BRATISLAVA, Oct 9 (Reuters) - Slovakia will lift an import ban on Czech-made spirits and liquors on Tuesday, ending a restriction put in place last month after nearly 30 people died from drinking poisonous bootleg booze in its central European neighbour.
The Czech government has allowed the sale and export of newly made and stamped bottles since the end of September, easing its own bans.
Police have charged two men with the distribution of the bootleg alcohol containing methanol, but are still searching for up to 15,000 litres of the deadly mix.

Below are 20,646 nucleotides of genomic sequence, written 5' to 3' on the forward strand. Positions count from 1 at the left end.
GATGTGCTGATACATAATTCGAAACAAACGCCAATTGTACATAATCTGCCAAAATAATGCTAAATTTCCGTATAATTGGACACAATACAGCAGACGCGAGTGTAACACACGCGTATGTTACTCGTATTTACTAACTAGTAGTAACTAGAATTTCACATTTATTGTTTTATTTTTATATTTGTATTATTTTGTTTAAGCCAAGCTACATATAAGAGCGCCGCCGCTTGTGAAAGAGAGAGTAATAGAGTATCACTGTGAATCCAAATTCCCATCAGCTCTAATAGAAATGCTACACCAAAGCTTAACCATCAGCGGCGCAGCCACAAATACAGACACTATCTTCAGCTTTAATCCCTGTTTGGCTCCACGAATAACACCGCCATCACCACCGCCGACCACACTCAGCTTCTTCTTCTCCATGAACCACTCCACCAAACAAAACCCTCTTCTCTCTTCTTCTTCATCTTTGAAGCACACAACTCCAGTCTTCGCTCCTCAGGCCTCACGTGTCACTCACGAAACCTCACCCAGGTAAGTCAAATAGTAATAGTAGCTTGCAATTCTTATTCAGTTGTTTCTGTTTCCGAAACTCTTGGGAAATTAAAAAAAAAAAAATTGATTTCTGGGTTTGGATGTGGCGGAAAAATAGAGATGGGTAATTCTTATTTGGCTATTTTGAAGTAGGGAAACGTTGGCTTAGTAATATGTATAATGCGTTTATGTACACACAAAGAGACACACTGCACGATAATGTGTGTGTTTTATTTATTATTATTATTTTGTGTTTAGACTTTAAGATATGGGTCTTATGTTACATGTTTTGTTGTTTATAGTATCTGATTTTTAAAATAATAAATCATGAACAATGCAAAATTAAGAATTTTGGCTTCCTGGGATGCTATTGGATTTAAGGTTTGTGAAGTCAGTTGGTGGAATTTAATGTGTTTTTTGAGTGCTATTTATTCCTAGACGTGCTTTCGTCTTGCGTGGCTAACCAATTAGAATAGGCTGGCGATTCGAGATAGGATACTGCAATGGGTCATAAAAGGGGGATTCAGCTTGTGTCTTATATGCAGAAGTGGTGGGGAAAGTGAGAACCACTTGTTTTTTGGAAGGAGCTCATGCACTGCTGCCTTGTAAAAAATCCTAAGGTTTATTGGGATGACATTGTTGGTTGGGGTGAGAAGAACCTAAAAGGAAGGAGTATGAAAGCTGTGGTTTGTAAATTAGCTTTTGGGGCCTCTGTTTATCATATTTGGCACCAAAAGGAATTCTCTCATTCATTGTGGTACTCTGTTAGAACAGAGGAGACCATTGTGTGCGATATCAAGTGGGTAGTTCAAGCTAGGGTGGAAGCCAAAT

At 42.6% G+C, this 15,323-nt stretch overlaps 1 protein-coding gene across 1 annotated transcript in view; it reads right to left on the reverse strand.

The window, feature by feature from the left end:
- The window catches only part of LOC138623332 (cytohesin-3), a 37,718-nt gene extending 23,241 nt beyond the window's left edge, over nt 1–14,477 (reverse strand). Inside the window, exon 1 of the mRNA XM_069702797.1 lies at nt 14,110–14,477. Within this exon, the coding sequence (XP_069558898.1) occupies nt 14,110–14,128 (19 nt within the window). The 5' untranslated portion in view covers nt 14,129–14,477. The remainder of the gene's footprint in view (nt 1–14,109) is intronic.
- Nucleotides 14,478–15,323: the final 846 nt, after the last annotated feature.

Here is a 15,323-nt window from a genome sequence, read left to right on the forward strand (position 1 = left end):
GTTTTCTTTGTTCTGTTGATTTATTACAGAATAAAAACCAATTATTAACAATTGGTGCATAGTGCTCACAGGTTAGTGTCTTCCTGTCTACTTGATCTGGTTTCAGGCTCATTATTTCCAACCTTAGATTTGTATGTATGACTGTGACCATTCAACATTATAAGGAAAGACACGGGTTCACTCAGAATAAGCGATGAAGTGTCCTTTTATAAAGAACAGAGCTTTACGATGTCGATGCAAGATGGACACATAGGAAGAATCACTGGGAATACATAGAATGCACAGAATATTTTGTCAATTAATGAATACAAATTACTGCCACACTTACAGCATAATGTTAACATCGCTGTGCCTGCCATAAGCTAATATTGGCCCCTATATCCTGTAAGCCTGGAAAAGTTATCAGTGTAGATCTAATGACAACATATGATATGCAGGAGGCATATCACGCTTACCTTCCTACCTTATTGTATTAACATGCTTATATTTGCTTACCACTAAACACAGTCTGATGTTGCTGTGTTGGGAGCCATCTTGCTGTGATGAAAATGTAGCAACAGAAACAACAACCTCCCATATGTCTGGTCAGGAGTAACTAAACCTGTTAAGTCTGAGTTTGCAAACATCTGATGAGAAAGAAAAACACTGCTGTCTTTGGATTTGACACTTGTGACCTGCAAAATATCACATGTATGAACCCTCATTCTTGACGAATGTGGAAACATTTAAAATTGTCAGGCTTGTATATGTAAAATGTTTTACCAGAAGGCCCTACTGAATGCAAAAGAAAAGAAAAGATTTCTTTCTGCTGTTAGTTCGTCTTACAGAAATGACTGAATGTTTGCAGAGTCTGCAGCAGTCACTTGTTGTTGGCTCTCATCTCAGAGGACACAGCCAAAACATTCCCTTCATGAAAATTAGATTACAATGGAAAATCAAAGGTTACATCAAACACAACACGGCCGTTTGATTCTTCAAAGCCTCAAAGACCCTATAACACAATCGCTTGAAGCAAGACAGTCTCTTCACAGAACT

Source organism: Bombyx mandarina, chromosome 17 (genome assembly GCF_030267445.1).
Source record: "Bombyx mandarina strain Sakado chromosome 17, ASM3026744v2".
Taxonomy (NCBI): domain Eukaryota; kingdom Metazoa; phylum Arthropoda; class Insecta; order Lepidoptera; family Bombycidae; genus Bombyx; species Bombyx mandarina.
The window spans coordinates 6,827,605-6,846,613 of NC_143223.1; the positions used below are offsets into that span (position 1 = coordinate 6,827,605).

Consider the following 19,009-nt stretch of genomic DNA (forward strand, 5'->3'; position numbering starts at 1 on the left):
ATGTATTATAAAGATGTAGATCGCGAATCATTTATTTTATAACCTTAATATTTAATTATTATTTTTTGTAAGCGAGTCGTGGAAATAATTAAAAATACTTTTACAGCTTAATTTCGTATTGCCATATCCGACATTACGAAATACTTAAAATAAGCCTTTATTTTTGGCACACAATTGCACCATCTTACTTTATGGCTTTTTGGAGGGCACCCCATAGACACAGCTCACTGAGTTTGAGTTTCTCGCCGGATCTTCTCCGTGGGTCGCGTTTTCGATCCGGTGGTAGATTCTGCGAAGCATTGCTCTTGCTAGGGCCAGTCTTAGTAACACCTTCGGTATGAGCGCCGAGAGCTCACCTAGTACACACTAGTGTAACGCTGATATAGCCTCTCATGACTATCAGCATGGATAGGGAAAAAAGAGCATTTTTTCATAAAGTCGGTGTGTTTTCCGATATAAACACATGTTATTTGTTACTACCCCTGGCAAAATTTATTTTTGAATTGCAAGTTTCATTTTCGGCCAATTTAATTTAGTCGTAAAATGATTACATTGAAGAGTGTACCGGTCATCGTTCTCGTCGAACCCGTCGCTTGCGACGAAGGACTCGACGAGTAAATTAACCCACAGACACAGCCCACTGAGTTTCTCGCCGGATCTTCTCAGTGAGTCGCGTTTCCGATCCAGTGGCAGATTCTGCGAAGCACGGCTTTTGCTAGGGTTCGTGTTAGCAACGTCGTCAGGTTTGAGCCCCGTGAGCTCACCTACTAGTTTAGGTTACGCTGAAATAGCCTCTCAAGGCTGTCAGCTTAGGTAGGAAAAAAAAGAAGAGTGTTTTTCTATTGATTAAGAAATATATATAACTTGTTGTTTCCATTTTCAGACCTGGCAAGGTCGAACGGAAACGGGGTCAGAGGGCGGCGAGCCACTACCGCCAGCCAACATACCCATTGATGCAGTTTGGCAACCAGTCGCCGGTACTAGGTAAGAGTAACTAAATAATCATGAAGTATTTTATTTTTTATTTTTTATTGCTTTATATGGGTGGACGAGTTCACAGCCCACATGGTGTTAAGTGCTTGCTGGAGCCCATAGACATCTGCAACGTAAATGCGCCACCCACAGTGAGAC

Drinking the bootleg booze killed 28 people in the Czech Republic, the worst health scare for decades in the country of 10.5 million in decades.
The Slovak Agriculture and Health-care Ministries set conditions for lifting the ban, including an obligation to stamp every bottle made after Sept. 27 with a production date and a certificate introduced by the Czech government.
Alcohol products made before that day are required to have a stamp with date of origin, number of series and certifying signature.
The Agriculture Ministry said ban would be lifted from 1500 GMT.
(Reporting by Martin Santa and Jason Hovet in Prague)
Keywords: CZECH BOOZE/SLOVAKIA